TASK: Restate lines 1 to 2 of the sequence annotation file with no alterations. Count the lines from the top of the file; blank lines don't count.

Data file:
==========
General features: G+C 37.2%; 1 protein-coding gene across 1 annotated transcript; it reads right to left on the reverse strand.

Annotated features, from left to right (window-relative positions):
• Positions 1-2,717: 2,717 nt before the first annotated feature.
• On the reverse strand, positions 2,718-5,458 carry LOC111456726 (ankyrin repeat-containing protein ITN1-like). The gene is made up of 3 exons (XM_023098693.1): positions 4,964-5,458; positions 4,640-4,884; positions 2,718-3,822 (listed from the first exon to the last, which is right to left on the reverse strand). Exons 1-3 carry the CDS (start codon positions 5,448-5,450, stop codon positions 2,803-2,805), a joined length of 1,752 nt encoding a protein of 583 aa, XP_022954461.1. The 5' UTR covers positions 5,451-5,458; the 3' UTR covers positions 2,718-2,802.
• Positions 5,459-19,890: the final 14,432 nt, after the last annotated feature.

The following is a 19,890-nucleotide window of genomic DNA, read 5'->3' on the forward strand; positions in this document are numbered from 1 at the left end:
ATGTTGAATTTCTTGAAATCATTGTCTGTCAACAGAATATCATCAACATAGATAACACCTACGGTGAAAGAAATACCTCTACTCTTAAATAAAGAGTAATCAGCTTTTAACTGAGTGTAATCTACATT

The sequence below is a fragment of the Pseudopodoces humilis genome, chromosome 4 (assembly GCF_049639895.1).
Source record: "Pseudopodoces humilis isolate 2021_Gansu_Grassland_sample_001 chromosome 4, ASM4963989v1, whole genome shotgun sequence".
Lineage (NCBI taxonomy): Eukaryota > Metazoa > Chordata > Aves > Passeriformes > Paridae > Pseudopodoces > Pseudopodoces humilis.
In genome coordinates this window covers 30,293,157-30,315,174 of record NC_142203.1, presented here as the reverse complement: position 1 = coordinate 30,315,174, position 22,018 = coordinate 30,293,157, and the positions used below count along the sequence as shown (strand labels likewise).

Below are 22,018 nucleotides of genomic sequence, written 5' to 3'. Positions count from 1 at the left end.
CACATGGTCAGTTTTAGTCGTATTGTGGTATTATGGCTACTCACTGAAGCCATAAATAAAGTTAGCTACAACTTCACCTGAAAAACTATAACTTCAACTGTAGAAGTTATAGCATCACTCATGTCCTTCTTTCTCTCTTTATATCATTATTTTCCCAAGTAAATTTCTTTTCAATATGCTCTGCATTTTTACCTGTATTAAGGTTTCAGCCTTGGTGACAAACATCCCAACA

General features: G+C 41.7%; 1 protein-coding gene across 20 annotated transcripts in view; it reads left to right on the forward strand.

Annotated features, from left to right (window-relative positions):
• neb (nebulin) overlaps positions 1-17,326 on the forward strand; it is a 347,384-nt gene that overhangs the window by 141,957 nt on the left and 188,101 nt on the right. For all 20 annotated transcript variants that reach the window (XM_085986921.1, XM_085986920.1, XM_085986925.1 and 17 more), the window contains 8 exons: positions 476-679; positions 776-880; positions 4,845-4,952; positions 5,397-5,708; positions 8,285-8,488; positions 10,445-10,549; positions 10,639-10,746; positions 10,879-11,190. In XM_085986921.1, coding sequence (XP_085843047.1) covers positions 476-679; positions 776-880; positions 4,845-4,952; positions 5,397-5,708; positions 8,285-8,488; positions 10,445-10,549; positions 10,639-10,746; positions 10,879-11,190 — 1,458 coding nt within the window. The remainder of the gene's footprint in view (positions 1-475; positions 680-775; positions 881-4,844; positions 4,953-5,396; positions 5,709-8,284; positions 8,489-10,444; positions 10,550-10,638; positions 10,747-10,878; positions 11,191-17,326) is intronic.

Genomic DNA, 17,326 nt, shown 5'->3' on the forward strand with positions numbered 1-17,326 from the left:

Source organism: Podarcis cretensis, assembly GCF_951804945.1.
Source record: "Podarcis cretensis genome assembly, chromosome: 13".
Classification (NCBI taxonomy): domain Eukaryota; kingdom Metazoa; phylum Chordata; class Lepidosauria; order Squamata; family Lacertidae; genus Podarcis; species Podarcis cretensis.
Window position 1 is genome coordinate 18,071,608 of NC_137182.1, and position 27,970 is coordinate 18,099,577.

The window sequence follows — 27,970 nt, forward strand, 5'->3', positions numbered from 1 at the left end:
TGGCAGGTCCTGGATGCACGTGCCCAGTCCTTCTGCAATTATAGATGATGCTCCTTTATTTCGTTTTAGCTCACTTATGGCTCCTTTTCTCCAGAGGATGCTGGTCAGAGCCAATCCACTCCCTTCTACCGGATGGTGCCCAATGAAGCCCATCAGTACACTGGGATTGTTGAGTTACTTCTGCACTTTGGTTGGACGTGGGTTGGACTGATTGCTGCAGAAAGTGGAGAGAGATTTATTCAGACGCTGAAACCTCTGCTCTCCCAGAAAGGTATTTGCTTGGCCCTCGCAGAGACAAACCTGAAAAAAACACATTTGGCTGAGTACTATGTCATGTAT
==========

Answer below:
General features: G+C 37.2%; 1 protein-coding gene across 1 annotated transcript; it reads right to left on the reverse strand.

Annotated features, from left to right (window-relative positions):